Friday, September 9, 2016

Timothy Pilgrim - Two Poems

My Last Professor
 (with a nod to Robert Browning)

There, see his portrait on the wall. 
I believe him to be the exception,   

not the rule. He lasted fall, winter, 
almost till spring -- persevered, gave,   

shall I say, not just light,  
but hope – inspired a bit of love  

to begin. Then new semester --  
classes in lit, stats, chem,

attraction ebbing, new interest,  
same pattern -- learning, powerful men.   

Notice this photo, though, coup d'etat,  
prize-winning biology prof   

making dissected frogs  
jump high again.

Light Found to Have Weight

Rod in hand, sun about to set,
I've found it heavier than flies --

even affects the cast, slows line
looping through red sky

toward foam on the dark, far side.
At times, light seems to force

a ribboned splash, scatter rainbow 
before my Black Ghost touches down.

At dawn, I have seen it rise groggy,
barely able to clear meadow grass, 

likely from carrying all that dew
layered on by summer night.

The dying know, too, full well
it's true, cease to resist,

succumb to light heaviness 
holding down gray eyelids. 

They willingly give up fishing,
having reached their limit. 

Timothy Pilgrim, a Pacific Northwest poet and emeritus associate professor of journalism at Western Washington University, has published over 300 poems -- with acceptances from journals like Seattle Review, Windfall, Cirque, San Pedro River Review, Third Wednesday and Carcinogenic Poetry. He is author of Mapping Water (Flying Trout Press, 2016). His work can be found at

Thursday, September 8, 2016

Charlotte Ozment - One Poem

Flood Waters

What’s that old saying?
water under the bridge....

It’s supposed to mean
what's in the past
is past
no problem
don't worry
it's gone, over,

But have you ever
looked under a bridge?
I mean, have you ever
taken the time
to jump over that railing,
slide down the embankment,
crawl under and around
those cement pillars?

Debris, flotsam,
logs, refrigerators,
dead animals....

Now you tell me,
how is that water
supposed to flow freely again
with all that crap
blocking its path?

Whoever wrote that adage
never experienced a flood....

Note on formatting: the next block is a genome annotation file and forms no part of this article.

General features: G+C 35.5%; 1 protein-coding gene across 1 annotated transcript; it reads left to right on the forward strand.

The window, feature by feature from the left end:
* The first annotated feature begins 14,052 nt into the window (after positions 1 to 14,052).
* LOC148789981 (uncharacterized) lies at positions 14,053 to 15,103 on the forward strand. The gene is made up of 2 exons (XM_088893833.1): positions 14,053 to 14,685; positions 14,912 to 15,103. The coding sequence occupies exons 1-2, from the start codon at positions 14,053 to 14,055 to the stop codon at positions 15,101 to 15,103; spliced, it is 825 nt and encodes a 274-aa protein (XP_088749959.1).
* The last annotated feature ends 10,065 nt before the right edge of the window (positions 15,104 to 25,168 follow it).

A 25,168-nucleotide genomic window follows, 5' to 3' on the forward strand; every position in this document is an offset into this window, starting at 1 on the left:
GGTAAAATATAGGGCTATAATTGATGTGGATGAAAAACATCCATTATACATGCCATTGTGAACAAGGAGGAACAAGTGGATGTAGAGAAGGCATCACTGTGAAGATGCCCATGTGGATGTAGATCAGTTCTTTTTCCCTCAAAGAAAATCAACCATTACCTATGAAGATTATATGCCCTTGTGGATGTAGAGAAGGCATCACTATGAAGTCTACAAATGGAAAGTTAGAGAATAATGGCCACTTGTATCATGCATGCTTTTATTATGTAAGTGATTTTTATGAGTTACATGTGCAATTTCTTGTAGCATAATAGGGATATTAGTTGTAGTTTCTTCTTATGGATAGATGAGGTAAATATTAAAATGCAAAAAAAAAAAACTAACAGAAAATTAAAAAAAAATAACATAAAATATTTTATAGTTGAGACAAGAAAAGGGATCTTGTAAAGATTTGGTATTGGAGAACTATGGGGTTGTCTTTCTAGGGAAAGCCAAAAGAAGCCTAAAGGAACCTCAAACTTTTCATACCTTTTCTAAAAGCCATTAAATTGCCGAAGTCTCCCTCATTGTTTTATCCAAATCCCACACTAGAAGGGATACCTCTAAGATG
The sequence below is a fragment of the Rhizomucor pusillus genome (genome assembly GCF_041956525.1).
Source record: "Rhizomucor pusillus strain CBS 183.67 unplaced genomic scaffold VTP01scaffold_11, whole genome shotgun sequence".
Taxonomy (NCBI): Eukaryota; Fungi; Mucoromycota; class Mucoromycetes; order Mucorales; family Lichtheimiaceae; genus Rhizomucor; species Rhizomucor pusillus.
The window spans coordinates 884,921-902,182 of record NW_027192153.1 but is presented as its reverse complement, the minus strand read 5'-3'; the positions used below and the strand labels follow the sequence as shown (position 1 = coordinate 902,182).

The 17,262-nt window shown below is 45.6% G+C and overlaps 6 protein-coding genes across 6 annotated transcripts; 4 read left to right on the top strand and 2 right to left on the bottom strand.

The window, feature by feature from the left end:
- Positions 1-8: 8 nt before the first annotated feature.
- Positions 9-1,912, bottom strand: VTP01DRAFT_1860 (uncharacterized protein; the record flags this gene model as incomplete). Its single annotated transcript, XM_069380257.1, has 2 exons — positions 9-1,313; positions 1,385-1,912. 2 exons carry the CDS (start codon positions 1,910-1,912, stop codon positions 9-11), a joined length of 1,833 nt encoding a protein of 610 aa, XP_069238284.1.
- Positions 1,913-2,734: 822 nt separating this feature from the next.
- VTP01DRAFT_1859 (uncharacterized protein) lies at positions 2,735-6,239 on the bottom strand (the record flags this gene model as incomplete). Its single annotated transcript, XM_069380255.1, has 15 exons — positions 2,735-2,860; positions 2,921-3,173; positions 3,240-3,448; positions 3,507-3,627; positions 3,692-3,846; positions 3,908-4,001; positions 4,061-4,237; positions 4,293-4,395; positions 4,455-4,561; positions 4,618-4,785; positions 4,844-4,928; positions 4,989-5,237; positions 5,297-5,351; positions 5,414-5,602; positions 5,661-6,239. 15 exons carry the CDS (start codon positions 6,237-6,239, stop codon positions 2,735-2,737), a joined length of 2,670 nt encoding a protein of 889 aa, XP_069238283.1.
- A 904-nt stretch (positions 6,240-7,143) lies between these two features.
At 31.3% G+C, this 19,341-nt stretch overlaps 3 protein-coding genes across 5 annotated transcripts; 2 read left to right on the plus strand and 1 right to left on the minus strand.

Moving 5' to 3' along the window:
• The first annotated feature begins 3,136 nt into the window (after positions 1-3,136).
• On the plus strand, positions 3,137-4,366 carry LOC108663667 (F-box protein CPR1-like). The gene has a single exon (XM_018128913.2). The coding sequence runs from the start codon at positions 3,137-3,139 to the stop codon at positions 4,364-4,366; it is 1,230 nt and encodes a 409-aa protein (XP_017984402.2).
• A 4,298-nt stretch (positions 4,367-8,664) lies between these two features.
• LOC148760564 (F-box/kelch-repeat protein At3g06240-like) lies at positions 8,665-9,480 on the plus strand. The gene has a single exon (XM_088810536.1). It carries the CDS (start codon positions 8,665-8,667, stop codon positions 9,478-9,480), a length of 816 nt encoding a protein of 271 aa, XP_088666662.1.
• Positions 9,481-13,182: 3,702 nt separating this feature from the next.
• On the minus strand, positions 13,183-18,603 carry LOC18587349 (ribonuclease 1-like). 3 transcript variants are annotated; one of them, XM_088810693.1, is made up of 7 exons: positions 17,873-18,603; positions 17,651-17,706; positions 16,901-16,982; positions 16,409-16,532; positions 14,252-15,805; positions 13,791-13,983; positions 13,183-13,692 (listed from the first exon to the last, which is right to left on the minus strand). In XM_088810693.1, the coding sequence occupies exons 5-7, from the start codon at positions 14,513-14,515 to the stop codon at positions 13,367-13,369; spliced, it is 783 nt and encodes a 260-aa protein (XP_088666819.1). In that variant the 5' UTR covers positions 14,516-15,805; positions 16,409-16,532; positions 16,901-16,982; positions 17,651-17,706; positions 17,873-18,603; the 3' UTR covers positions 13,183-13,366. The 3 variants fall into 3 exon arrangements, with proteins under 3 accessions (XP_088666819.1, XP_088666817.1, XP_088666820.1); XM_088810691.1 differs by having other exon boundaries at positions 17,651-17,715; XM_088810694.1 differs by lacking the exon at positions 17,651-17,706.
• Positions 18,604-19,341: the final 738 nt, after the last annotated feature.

Charlotte Ozment is a homesteading Texan on several acres full of devas, dogs and squirrels. She was a lifelong manual writer who is joyously devoting her retirement to right-brained pursuits.

Tuesday, September 6, 2016

Mark Niehus - Two Poems

Bluebird and the Cage

You measure yourself
against the world
during trips to the Laundromat.
You organise your words while
removing the stains on your shirt
and try to keep
the one thing you have in line.

And between
the beauty at parties
you see that there is something
sinister underlying
every social grace.

What a great power it must be
to suppress a spirit
that was once necessary
to invent,
and love
and what do you do
when you sense
a flash of admiration
for its genius?

You refine your pleasure
for the drink.
You enjoy the movement it brings,
the action
and the chance.

And now somehow home
in pursuit of the poem
and in possession
of something good and rare,
something cracks open
that allocates meaning
and hope,
so you can sleep again balancing
the bluebird
and the cage.

Life Machine

The numbers turn
and the infinite mechanism
and grows
and groans truths
and lies.

Such a beautiful machine
entrusting its success
to fulfil its design
on the emotional
spirit of man.

And on us
the great weight rests.
It is that uneasy feeling
that comes some nights,
when left with our lives.

We are all working
to fuel
and to make up
the bony parts
of this mad living.

We turn
and burn
toward an outcome
unknown to us,
or this life machine.

Mark Niehus is a Poet and Artist who drives a cheese truck. He likes to get close to instinct and invention to create unique combinations of poetry, street art, music and performance.

Saturday, September 3, 2016

Liz Glodek - One Poem

It Is Nighttime

The stars wonder too, looking down at us,
where the dinosaurs have gone.
This lonely planet they see, a speck. But what
delight they get from all of our tumblings.
A scraped knee, the ant in the grass.
How the North Star lingers over these
moments. Quiet. To us, he is brilliantly alive
in gas and dust, through the vacuum
of darkness which is the solitude of space.
Come closer, we will tell them. More than
reason built this bridge, made this cathedral.
More than science loved this child. What they know
of us is less than what we know of them.
We shock them with our dreams.

Liz Glodek lives and works in the Midwest. Her work has appeared in several journals including The Greensboro Review, Lumina, North American Review (finalist for the James Hearst Poetry Prize), The North, and Janus Head. She received her MFA from Sarah Lawrence College where she also founded the SLC Poetry Festival. She works in management consulting and is an instructor at Simpson College.